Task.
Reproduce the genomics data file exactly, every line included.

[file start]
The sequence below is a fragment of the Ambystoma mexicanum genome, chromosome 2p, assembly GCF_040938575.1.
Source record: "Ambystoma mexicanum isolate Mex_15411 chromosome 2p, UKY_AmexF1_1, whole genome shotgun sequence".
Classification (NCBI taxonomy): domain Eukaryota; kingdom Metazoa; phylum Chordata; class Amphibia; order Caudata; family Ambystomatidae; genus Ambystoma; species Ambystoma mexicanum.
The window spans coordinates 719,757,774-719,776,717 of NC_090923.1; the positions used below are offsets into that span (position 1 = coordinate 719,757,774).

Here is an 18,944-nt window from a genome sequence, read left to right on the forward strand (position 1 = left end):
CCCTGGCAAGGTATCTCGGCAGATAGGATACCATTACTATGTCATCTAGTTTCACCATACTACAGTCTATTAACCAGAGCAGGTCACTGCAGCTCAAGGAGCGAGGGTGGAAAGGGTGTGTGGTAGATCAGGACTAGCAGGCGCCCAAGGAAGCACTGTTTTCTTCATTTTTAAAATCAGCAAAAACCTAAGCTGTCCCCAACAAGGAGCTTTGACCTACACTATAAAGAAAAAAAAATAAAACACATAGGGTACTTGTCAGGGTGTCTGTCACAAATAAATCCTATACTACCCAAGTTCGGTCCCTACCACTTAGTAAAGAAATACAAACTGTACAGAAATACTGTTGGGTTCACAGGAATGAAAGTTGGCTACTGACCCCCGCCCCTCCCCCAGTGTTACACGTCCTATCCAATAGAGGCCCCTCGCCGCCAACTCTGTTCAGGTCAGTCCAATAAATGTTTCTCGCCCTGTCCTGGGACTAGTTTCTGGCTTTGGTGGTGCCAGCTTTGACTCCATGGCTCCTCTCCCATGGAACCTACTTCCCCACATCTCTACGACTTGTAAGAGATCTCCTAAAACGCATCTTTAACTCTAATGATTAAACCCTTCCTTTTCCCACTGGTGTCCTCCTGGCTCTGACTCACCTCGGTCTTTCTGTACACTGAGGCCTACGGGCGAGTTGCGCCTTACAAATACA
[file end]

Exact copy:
The sequence below is a fragment of the Ambystoma mexicanum genome, chromosome 2p, assembly GCF_040938575.1.
Source record: "Ambystoma mexicanum isolate Mex_15411 chromosome 2p, UKY_AmexF1_1, whole genome shotgun sequence".
Classification (NCBI taxonomy): domain Eukaryota; kingdom Metazoa; phylum Chordata; class Amphibia; order Caudata; family Ambystomatidae; genus Ambystoma; species Ambystoma mexicanum.
The window spans coordinates 719,757,774-719,776,717 of NC_090923.1; the positions used below are offsets into that span (position 1 = coordinate 719,757,774).

Here is an 18,944-nt window from a genome sequence, read left to right on the forward strand (position 1 = left end):
CCCTGGCAAGGTATCTCGGCAGATAGGATACCATTACTATGTCATCTAGTTTCACCATACTACAGTCTATTAACCAGAGCAGGTCACTGCAGCTCAAGGAGCGAGGGTGGAAAGGGTGTGTGGTAGATCAGGACTAGCAGGCGCCCAAGGAAGCACTGTTTTCTTCATTTTTAAAATCAGCAAAAACCTAAGCTGTCCCCAACAAGGAGCTTTGACCTACACTATAAAGAAAAAAAAATAAAACACATAGGGTACTTGTCAGGGTGTCTGTCACAAATAAATCCTATACTACCCAAGTTCGGTCCCTACCACTTAGTAAAGAAATACAAACTGTACAGAAATACTGTTGGGTTCACAGGAATGAAAGTTGGCTACTGACCCCCGCCCCTCCCCCAGTGTTACACGTCCTATCCAATAGAGGCCCCTCGCCGCCAACTCTGTTCAGGTCAGTCCAATAAATGTTTCTCGCCCTGTCCTGGGACTAGTTTCTGGCTTTGGTGGTGCCAGCTTTGACTCCATGGCTCCTCTCCCATGGAACCTACTTCCCCACATCTCTACGACTTGTAAGAGATCTCCTAAAACGCATCTTTAACTCTAATGATTAAACCCTTCCTTTTCCCACTGGTGTCCTCCTGGCTCTGACTCACCTCGGTCTTTCTGTACACTGAGGCCTACGGGCGAGTTGCGCCTTACAAATACA